Filed under: RV Maintenance, Safety on the Road, Traveling Tips
Tow Ratings Standardization: Now You Will Never Know
Automakers often brag about the towing abilities of their pickups, encouraging shoppers to believe that their vehicles could safely pull almost anything.
In an August 2011 post, I wrote: Have you ever wondered if 10,000 pounds of towing capacity means the same for trucks manufactured by GM, Ford, and Dodge? You will soon know the truth, the whole truth, and nothing but the truth.
One and a half years later, all but one pickup manufacturer refuses to follow standardized towing-capacity tests they all agreed four years ago to adopt for 2013 models—test procedures that would lower the towing capacity ratings they now claim, reports Autonews.com.
Instead, automakers follow their own test regimens and advertise claims that could encourage customers to push their vehicles beyond safe limits in terms of stopping and control.
The years-long industry effort to develop a voluntary, verifiable, common towing standard is stuck—trapped by automakers afraid to disarm unilaterally in the middle of a pitched pickup PR battle.
The SAE’s J2807 towing test standard, adopted by automakers in 2009 and scheduled to go into effect for all pickups in the 2013 model year, now is being followed only by Toyota.
What the standardized test procedures mean for a manufacturer is this: If you want to claim that your pickup tows a certain amount of weight, it must do so under the precise conditions spelled out in the standard.
Chrysler Group, General Motors, and segment leader Ford Motor Co. have backed away from their commitments to test their pickups in compliance with the standard. They cite a distrust that their competitors will reciprocate among the reasons to delay their agreement from four years ago.
“The customers are the ones that are the biggest losers here,” said Mark Williams, editor of Pickuptrucks.com, which has championed the common standard and railed against the failure to implement it.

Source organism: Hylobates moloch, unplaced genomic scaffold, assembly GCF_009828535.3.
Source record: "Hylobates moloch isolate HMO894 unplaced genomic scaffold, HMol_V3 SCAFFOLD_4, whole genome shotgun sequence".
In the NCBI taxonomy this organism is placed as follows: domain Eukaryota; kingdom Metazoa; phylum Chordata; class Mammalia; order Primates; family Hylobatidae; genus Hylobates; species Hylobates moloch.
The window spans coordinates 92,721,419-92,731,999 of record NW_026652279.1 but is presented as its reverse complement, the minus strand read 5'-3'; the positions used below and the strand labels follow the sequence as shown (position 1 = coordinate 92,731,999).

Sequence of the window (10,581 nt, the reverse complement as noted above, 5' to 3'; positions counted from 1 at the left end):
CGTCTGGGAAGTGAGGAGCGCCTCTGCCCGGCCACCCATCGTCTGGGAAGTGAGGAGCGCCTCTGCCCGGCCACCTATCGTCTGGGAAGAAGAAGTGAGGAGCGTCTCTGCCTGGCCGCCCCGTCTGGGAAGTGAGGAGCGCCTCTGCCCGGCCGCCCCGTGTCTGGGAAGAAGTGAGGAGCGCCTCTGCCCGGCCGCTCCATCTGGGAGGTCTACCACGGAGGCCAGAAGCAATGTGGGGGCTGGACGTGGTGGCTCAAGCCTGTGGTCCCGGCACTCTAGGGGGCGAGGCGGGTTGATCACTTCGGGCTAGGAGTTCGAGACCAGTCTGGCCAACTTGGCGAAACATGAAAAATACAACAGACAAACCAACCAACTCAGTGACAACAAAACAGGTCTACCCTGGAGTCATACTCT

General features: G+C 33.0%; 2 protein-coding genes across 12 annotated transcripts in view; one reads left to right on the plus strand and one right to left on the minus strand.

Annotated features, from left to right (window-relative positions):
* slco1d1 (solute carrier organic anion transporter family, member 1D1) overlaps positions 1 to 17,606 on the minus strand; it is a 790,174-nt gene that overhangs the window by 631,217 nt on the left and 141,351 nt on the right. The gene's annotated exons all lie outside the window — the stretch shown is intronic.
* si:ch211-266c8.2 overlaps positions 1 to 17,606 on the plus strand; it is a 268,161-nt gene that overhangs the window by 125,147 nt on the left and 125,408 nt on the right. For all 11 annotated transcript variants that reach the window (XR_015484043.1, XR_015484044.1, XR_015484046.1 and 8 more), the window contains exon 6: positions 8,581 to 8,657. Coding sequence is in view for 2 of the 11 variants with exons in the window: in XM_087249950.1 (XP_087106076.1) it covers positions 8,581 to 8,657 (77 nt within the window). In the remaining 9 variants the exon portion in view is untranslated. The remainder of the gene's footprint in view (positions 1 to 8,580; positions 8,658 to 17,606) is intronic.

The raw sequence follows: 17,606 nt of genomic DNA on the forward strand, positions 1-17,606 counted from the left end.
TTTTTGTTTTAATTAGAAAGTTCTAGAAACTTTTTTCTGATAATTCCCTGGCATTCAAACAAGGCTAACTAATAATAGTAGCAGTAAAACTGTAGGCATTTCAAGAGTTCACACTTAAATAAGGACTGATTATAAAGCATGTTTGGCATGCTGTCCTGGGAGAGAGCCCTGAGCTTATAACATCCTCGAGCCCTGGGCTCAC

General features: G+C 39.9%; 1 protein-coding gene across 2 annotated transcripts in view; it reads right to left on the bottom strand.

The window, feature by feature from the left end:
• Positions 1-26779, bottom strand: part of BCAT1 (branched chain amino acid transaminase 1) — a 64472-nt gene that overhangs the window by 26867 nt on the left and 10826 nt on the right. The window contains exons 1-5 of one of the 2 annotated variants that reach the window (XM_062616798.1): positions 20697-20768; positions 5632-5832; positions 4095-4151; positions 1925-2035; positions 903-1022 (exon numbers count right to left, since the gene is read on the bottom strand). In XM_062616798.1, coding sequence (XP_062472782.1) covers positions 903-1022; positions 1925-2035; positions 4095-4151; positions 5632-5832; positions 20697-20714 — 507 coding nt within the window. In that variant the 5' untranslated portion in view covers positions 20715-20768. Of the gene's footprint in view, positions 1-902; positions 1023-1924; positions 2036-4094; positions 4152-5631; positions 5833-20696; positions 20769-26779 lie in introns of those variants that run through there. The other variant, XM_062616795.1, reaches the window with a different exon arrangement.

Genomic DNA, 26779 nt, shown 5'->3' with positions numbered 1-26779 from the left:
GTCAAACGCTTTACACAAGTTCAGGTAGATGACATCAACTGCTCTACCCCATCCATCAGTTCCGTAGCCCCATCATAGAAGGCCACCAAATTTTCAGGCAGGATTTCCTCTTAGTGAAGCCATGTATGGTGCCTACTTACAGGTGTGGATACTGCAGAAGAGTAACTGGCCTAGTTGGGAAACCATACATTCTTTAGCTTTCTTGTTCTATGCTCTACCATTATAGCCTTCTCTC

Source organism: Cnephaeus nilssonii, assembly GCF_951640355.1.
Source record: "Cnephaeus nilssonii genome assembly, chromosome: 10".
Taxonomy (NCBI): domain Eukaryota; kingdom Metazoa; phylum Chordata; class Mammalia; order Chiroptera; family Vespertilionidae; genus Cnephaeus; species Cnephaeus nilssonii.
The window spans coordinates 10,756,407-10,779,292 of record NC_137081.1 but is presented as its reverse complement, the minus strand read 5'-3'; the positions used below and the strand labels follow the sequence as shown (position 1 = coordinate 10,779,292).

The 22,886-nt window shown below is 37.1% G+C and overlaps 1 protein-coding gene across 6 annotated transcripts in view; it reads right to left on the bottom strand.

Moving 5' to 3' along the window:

“But this isn’t about bragging rights. This is about benefiting the people you supposedly serve and making sure they are using your product safely.”
Rollout of the new towing standard jumped out to an early start in 2010, when Toyota Motor Corp. introduced the 2011 Tundra with tow ratings determined under the new standard. Tundra tow ratings dropped by as much as 400 pounds between the 2010 and 2011 model years, or about 4 percent. Tundra sales dropped by 11 percent in 2011, but the Tundra remained the fifth-place full-sized pickup in the six-pickup segment.
GM was next up in the pickup product development cycle. Last year it prepared to adopt the new standard for its 2013 model Chevrolet Silverado and GMC Sierra pickups, even though it had redesigned pickups planned for the 2014 model year. GM faced the prospect of seeing tow ratings drop on its 2013 models with no mechanical changes to the pickup. But GM was prepared to implement the change anyway, reports Autonews.com.
Then, just as GM prepared to launch the 2013 pickups, Ford announced that it would implement the new standard only as it launched new or redesigned vehicles. That meant the tow ratings on the 2013 F-150 would remain unchanged—and unverified under the SAE J2807 standard—until a new F-150 arrived for the 2015 model year.
Mike Levine, a spokesman for Ford, said the J2807 tow ratings were applied to new 2013 vehicles such as the redesigned Escape and Fusion. He also said the standard was a guideline for manufacturers, “not a mandate.”
Caught flat-footed by Ford’s move, GM scrambled to pull back marketing materials and even reprint owners’ manuals to unadopt, temporarily, the standard it had adopted.
In a barely veiled dig at Ford, a GM statement said it was “ready to implement the new ratings when we can do so without creating consumer confusion about comparisons of vehicles commonly used for trailering.”
“For example,” the statement continued, “key competitors are continuing to use their existing ratings for 2013 model year pickups. Retaining our existing rating system will reduce confusion for dealers and customers.”
A GM spokeswoman would not disclose how much the tow ratings would decrease if the standard were followed for the 2013 Silverado and Sierra.
For additional information on the J2807 towing standard, click here.
The important thing is not to stop questioning.
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